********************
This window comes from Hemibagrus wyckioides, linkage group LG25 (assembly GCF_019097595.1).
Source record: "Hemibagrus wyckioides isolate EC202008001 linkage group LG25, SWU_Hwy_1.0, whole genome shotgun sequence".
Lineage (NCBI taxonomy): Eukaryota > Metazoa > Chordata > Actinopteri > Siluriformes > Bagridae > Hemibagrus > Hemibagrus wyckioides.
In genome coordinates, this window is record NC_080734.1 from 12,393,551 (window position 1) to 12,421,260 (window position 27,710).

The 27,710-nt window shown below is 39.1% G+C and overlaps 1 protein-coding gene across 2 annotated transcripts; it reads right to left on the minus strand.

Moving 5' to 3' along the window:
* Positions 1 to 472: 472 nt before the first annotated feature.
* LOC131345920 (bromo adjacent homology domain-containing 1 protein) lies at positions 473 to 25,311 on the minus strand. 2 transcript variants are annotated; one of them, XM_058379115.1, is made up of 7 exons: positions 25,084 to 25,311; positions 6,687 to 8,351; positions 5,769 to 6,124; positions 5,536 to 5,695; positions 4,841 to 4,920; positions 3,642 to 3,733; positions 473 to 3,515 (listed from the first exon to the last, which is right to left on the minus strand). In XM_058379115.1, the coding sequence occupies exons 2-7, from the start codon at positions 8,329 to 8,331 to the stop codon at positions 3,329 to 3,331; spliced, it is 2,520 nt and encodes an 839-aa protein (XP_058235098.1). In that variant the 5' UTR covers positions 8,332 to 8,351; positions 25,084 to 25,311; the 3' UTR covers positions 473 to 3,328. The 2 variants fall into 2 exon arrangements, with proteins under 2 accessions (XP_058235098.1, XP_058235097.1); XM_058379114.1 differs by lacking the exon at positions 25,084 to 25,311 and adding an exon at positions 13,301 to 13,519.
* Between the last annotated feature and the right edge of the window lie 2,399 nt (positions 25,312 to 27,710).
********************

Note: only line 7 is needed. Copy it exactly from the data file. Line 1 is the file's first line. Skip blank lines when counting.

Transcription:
* Positions 1 to 472: 472 nt before the first annotated feature.